Can HK's bus services be improved?
Updated: 2014-04-28 06:39
By Li Kui-Wai (HK Edition)
After the establishment of the Mass Transport Railway (MTR) system in Hong Kong in the 1970s, other forms of transport lost their importance. The city's efficient underground rail system became the most preferable form of land transport. In the next few years, underground rail lines will be extended to cover new areas. This will impose major challenges to buses serving similar routes.
Underground rail now serves as the major form of land transport in Hong Kong and bus transport has become secondary. Nonetheless, people still have a number of concerns about bus services - including the choice of routes and roads, fare rises, the standard of services and the reluctance to change routes. While bus companies focus on longer routes and ignore short distances, they also face competition from mini-buses, which provide feeder services from stations to nearby housing estates. Demand for these feeder services tends to be more stable, and the cost is lower as the service runs on similar, but shorter routes.
Bus transport can only really perform in long distance routes, or in areas where other forms of land transport are not available. In other words, the market is shrinking and becoming uncompetitive to both underground trains and feeder mini-buses. The operations of the bus companies are protected by a franchise agreement with the government. This agreement outlines the profit levels which bus companies are allowed to obtain. The government has been fairly generous to the bus companies, as it tends to support fair adjustments - despite the handsome profits earned by bus companies. The government has also provided fare subsidies to low-income earners who travel long distances to work.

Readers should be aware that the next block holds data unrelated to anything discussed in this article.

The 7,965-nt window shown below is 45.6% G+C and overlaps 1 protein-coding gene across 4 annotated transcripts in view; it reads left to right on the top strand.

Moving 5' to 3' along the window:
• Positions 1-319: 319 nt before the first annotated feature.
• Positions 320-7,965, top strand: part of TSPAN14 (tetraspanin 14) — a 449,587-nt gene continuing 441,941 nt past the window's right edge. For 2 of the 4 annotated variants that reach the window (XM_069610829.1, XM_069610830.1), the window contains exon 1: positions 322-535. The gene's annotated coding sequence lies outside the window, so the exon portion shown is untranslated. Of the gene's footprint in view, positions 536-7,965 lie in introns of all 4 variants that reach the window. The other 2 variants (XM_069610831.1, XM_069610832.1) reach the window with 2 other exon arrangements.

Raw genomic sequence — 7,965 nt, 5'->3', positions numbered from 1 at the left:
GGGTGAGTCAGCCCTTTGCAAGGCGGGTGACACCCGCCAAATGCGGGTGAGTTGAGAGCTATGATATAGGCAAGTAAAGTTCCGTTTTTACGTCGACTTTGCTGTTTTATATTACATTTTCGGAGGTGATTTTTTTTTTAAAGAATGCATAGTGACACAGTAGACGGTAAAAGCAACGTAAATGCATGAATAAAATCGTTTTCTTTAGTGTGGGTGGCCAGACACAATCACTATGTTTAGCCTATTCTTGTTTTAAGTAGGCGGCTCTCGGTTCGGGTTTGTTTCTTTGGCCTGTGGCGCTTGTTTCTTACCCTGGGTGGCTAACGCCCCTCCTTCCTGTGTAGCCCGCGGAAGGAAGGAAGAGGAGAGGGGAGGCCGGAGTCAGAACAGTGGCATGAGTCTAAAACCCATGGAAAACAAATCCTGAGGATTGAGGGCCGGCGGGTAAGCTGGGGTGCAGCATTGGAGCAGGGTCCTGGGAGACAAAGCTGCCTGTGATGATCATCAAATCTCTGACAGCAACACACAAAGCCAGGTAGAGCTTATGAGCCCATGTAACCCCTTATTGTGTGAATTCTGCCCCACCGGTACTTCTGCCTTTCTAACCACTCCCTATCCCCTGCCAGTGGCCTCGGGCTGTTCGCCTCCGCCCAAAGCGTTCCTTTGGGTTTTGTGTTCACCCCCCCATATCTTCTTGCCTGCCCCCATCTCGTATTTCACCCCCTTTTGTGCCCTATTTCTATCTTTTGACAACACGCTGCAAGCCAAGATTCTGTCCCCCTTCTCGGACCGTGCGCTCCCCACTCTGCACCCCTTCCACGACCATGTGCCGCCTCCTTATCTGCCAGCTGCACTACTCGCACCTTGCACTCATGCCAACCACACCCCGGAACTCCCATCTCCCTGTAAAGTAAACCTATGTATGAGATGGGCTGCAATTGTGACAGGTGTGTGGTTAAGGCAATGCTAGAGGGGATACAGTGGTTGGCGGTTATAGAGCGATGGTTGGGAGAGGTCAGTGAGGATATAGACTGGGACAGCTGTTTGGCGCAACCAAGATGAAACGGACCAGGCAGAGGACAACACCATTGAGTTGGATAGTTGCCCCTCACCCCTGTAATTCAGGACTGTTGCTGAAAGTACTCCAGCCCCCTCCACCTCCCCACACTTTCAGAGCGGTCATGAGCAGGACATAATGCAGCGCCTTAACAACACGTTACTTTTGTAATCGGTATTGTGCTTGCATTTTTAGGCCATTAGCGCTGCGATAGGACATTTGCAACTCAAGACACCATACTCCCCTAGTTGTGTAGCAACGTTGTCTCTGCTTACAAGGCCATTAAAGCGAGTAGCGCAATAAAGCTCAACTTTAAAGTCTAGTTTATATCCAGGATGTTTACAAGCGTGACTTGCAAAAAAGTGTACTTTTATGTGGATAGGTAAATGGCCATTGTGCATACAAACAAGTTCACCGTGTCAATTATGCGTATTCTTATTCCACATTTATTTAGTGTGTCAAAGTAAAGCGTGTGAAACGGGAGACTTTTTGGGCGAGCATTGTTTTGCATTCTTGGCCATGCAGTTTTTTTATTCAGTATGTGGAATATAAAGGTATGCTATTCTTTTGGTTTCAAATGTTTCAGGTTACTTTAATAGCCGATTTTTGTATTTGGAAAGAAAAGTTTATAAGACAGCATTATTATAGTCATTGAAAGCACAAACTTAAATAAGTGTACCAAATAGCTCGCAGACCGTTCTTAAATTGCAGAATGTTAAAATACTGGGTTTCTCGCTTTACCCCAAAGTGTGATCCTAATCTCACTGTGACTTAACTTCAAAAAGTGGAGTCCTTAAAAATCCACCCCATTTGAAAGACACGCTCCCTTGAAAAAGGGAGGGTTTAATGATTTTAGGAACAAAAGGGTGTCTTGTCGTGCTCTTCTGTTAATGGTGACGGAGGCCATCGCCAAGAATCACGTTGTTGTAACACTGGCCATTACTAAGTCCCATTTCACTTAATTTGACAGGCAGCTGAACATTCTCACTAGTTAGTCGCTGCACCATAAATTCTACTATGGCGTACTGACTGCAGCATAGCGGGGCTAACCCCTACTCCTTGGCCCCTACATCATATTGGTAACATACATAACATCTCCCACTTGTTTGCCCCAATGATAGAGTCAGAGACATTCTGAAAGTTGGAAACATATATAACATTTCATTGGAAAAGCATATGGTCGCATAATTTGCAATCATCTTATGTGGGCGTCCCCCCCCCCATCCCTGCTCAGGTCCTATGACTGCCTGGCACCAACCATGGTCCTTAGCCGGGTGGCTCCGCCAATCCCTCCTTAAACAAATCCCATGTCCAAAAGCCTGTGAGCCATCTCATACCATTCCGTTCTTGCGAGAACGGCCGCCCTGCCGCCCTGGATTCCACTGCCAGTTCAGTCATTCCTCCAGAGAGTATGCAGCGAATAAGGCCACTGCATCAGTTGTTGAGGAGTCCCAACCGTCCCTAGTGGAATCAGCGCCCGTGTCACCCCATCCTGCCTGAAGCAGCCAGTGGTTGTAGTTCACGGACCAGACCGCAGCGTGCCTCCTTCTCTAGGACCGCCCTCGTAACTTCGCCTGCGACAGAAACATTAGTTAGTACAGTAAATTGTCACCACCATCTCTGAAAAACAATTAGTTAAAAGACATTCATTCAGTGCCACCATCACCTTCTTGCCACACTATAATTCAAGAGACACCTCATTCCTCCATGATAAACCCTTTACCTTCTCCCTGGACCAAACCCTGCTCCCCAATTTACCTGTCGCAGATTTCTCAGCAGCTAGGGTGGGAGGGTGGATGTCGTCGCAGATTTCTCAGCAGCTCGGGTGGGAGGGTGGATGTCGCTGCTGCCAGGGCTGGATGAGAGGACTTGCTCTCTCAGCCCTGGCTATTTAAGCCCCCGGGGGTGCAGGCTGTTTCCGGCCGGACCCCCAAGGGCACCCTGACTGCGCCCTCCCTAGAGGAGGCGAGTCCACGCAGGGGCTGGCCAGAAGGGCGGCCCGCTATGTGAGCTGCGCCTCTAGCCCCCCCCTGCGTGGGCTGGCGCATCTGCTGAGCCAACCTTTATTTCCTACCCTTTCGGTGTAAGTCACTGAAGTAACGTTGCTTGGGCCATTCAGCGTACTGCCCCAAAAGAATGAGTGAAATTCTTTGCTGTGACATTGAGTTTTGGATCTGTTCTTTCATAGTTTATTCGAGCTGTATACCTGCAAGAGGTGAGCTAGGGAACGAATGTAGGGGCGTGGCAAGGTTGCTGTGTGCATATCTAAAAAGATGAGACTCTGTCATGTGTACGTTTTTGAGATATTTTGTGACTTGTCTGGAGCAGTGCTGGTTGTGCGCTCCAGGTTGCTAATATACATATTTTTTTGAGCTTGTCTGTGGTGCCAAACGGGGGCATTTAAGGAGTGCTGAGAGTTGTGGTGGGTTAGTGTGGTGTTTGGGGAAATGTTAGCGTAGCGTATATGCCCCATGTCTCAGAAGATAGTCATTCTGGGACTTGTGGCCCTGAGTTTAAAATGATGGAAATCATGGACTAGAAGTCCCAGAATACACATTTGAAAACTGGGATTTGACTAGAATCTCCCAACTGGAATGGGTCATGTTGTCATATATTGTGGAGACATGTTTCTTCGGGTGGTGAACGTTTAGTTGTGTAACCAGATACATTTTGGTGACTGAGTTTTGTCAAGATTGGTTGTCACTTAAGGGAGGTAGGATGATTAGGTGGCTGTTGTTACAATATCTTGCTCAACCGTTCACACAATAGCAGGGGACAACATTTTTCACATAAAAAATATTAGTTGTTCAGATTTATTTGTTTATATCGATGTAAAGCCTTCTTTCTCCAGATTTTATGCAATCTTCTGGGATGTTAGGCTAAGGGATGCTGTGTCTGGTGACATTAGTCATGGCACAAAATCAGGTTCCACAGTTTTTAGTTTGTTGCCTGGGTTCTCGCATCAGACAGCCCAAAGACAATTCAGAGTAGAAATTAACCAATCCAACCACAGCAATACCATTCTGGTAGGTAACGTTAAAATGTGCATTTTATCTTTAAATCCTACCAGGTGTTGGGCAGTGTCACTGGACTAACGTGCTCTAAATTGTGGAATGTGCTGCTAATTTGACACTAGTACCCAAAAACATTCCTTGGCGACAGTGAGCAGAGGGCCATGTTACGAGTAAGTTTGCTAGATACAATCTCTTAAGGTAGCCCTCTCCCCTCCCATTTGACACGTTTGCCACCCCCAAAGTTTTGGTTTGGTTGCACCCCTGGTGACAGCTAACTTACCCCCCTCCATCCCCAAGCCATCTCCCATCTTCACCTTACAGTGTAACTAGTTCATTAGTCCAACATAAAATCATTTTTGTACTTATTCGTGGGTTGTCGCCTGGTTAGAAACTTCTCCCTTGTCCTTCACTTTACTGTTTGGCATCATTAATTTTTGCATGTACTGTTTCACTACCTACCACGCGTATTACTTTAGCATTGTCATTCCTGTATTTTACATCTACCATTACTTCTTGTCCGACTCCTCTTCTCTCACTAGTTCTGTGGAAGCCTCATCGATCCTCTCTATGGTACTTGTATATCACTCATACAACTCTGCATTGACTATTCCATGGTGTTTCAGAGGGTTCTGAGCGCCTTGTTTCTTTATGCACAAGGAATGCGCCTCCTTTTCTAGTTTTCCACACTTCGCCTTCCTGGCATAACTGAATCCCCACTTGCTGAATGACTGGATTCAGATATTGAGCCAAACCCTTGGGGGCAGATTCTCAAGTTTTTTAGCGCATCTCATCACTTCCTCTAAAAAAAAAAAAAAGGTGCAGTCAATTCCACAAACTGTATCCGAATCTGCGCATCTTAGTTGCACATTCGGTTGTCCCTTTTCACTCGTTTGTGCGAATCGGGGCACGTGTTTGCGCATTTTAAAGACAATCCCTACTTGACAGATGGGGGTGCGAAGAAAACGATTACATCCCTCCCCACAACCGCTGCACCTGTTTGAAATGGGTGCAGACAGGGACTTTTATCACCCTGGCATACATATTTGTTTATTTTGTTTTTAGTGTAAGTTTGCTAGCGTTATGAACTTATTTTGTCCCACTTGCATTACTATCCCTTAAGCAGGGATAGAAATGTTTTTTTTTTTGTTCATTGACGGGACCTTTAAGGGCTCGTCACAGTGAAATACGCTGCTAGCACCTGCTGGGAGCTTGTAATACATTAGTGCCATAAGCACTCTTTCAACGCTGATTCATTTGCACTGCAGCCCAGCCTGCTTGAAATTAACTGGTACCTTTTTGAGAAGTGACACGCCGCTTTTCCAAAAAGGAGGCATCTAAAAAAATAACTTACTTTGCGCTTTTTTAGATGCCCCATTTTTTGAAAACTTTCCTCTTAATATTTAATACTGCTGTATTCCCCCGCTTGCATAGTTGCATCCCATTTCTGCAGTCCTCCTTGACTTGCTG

Bus companies, therefore, have to be more innovative and modernize their bus fleets. Buses run on schedules, and there are peak and non-peak hours when demand changes. Bus transport is regarded as a labor-intensive industry, as bus drivers and service staff form the bulk of their employment. In the past when buses were the major form of land transport, large buses were meant to carry large numbers of passengers. However, this situation has now changed. Buses are large, but roads are generally small. Yet, there are few passengers in these buses most of the time. So the idea of using large buses is outdated. Bus companies should be more cost effective and deploy smaller buses which save energy, are more flexible in terms of routes and more effectively cater for demand. Smaller-sized buses occupy less road space at any time, and probably provide more employment to drivers after the restructuring of routes.
A second possibility is the use of electric buses that can save energy and reduce pollution. This may require more technology and more investment. But the long term impact will be positive, as they will improve the public image of buses. A number of European cities have been using electric buses for decades. It is true that many roads in Hong Kong are steep, but the majority of bus routes in Kowloon, New Territories and the northern Hong Kong Island are flat. So the introduction of electric buses should not be constrained by technological considerations.
Furthermore, the bus and tram companies in Hong Kong can work together on introducing electric buses. Trams run on electric wires installed above them - similar to those in European cities - except that trams also run on rails. Would it not be a new innovation if electric buses were also operating? Trams are slower and cheaper, but also take up a lot of space, but there are far fewer complaints about them. This is because passengers regard trams as a second alternative to underground rail and buses. The lower fares of the trams also make them more attractive. Would the Hong Kong bus and tram companies consider some joint activities that would improve transport along the northern side of Hong Kong Island? This could save space, reduce pollution and conserve energy.
One problem about Hong Kong's recent development is that residential developments have not been matched with job creation in nearby regions. Hence residents living in new residential areas have to travel long distances to work. For bus companies, this could be a good business opportunity. They should restructure routes more, provide needed services and improve facilities including the deployment of more energy-efficient and space-saving vehicles. This is better than acting like a monopoly and simply passing on rising costs to the passengers.
The author is associate professor of the Department of Economics and Finance at City University of Hong Kong.
(HK Edition 04/28/2014 page9)